Lee will be the first black person to lead the jury in the festival’s 73-year history. Last year’s president was Alejandro Iñárritu, the Mexican director of “Birdman.”

In a statement released by the festival, Lee said he “was shocked, happy, surprised and proud all at the same time.”

“In this life I have lived, my biggest blessings have been when they arrived unexpected,” he added.

Lee’s relationship with Cannes started in 1986, when “She’s Gotta Have It,” his debut feature about a young black woman and her relationships with three men, won the festival’s Youth Prize for best young director.

Reporting from that festival for The New York Times, Larry Rohter said the film was received so warmly “that some enthusiastic French critics have already begun talking about Lee as a ‘black Woody Allen,’ perhaps because of his sense of humor and his loving treatment of New York City.”

“Do The Right Thing” appeared in the festival’s main competition in 1989, and many critics felt it should have won the Palme d’Or, the festival’s top prize. (In 2017, Lee told the audience at a charity gala in Cannes that he had been “robbed” when the prize was given instead to Steven Soderbergh for “Sex, Lies and Videotape.”)

Lee has returned to Cannes many times since then, but he has never won the Palme d’Or. He came closest in 2018, when his film “BlacKkKlansman” — based on the real story of a black detective who infiltrated the Ku Klux Klan in the 1970s — won the Grand Prix, the festival’s second-highest honor.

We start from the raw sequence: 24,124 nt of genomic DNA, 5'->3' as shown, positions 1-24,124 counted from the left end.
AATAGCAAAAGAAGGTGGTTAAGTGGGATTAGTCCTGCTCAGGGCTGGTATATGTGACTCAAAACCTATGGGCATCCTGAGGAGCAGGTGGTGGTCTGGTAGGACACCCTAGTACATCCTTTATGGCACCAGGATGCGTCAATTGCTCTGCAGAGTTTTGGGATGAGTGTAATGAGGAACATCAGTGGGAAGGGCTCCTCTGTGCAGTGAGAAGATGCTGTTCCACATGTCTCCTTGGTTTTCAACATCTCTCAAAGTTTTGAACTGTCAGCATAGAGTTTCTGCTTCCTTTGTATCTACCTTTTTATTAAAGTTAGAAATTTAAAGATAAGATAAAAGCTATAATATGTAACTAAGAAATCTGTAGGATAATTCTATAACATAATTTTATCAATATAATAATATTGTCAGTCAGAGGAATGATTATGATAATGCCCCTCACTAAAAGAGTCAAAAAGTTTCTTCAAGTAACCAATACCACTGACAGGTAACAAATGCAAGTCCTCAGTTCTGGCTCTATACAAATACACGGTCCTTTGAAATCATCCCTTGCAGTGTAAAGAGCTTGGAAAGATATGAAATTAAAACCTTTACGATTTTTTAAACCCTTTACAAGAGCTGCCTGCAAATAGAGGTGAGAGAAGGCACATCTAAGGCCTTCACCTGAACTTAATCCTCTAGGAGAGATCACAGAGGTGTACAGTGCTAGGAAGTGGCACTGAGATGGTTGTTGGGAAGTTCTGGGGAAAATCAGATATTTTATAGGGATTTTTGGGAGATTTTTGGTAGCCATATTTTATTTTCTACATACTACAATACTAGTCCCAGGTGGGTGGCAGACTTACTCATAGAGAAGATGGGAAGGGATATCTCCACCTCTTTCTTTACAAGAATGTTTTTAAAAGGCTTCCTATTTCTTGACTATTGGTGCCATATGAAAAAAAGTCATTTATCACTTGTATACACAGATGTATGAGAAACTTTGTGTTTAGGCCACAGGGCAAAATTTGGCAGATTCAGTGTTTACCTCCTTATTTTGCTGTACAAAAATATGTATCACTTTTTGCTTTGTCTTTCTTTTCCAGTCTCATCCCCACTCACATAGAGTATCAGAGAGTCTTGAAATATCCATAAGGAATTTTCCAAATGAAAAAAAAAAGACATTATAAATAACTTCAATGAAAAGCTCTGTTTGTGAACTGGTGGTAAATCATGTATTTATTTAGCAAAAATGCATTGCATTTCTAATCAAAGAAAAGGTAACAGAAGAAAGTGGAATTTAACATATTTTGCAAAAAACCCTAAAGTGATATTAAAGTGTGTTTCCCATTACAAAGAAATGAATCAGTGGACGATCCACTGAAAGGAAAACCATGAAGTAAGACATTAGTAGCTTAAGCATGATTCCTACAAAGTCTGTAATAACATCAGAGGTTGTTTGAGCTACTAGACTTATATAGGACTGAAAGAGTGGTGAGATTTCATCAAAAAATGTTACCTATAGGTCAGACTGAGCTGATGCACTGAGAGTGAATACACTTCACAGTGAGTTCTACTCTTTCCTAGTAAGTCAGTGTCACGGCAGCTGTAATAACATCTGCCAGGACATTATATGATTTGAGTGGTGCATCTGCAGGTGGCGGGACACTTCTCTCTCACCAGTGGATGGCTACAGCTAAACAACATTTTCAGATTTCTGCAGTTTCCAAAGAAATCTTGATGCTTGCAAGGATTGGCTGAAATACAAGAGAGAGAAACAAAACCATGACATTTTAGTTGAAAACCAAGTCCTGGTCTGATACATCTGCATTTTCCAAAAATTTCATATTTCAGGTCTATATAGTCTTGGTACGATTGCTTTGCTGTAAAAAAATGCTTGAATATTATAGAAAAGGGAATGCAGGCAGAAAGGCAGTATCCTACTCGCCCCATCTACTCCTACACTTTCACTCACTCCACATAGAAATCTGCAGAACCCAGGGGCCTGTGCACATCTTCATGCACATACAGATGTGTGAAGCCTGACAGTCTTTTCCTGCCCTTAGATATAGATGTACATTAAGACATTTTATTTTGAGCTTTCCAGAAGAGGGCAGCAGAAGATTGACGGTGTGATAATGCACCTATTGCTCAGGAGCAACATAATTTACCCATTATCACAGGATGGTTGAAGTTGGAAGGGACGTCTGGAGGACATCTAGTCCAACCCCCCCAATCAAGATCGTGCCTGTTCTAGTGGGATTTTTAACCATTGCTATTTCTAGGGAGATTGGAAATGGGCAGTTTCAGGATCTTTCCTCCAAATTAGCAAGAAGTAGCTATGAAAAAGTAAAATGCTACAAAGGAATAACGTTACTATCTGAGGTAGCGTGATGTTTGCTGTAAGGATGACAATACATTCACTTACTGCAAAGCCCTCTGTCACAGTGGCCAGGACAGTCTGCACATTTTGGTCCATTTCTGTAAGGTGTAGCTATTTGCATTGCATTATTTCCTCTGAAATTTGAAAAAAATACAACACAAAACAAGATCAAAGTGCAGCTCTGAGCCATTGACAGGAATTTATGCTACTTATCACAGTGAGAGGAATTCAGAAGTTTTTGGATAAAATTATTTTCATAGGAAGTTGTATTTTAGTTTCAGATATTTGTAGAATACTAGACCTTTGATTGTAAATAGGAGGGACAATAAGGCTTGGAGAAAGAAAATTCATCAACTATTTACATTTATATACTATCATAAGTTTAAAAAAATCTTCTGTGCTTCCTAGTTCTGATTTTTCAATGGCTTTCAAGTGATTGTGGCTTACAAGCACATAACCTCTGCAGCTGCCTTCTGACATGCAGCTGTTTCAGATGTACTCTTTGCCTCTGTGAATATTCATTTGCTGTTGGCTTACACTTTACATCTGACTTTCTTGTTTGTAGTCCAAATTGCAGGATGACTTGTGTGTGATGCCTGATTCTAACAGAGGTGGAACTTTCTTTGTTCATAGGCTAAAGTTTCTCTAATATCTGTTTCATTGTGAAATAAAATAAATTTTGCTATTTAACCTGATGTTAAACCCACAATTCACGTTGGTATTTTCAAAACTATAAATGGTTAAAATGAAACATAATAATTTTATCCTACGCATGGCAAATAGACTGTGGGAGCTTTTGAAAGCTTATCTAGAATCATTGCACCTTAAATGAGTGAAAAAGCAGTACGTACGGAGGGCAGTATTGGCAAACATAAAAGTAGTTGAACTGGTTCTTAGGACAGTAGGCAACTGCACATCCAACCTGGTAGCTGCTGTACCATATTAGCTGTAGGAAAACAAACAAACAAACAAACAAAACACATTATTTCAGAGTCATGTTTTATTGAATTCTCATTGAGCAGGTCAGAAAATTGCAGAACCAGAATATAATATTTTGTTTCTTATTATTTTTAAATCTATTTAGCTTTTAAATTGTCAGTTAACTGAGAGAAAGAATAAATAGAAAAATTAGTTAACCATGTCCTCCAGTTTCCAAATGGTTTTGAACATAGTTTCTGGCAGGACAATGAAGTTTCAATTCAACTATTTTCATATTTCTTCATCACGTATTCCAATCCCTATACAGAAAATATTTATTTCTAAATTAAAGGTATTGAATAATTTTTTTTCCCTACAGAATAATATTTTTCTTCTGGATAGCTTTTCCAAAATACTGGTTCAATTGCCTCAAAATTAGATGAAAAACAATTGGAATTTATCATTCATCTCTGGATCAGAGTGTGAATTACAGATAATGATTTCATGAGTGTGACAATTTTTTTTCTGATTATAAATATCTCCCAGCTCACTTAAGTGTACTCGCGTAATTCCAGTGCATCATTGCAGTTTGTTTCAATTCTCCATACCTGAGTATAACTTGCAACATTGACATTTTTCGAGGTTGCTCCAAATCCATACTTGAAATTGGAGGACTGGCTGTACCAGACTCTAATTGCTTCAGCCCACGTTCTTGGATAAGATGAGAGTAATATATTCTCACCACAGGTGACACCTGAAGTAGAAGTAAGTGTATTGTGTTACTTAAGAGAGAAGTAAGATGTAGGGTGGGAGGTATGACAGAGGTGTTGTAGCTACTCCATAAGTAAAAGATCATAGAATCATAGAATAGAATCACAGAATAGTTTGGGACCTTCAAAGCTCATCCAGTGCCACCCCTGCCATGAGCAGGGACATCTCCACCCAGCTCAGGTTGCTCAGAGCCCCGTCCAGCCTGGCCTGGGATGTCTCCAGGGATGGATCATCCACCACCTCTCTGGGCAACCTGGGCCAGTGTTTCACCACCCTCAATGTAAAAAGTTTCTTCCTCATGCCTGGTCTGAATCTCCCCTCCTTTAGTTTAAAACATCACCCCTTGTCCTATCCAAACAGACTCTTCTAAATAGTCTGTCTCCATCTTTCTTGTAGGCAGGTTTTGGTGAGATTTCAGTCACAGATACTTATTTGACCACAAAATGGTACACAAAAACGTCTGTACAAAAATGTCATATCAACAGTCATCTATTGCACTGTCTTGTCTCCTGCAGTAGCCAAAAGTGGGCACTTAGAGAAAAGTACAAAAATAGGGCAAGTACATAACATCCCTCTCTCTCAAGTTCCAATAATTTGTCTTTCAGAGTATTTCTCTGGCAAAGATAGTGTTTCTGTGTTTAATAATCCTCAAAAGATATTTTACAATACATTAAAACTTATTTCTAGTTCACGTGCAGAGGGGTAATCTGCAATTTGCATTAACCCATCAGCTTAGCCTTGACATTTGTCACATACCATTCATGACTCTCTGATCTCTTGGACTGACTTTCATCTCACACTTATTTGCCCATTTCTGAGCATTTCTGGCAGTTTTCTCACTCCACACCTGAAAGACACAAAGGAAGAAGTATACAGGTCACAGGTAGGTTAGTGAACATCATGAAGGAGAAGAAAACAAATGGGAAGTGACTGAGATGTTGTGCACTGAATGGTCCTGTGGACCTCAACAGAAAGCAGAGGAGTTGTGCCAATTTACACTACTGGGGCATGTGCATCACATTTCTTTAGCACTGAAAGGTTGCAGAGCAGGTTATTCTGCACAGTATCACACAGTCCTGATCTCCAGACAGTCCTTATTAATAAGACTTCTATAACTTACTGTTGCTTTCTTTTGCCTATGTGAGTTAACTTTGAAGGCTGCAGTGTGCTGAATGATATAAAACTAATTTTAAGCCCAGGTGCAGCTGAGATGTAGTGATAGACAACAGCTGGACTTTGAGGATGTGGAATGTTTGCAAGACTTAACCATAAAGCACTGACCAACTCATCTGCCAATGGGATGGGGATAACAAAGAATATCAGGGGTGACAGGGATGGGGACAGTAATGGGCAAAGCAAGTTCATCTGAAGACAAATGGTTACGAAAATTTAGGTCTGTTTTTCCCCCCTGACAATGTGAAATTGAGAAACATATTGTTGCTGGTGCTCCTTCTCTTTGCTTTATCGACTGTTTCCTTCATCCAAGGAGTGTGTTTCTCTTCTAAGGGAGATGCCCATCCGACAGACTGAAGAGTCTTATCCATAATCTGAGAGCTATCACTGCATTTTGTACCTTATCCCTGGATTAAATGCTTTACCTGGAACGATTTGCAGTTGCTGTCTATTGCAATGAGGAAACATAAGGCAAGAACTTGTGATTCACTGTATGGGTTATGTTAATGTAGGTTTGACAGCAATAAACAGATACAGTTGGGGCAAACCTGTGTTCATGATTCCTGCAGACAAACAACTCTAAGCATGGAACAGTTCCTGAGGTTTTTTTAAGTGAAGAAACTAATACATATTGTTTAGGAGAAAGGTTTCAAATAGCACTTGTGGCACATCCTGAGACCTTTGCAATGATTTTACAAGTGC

“BlacKkKlansman” was widely seen as a comeback for Lee. The director made headlines at the festival not just for the movie, but for a furious, expletive-filled news conference in which he criticized President Donald Trump and accused him of stoking racial tensions in the United States.

“To me, the Cannes Film Festival (besides being the most important film festival in the world — no disrespect to anybody) has had a great impact on my film career,” Lee said in his statement. “You could easily say Cannes changed the trajectory of who I became in world cinema.”

Pierre Lescure, the festival’s president, and Thierry Frémaux, its artistic director, praised Lee in a joint statement. “Spike Lee’s perspective is more valuable than ever,” they said. “Cannes is a natural homeland and a global sounding board for those who (re)awaken minds and question our stances and fixed ideas. Lee’s flamboyant personality is sure to shake things up.”

The festival runs May 12-23.

This article originally appeared in The New York Times .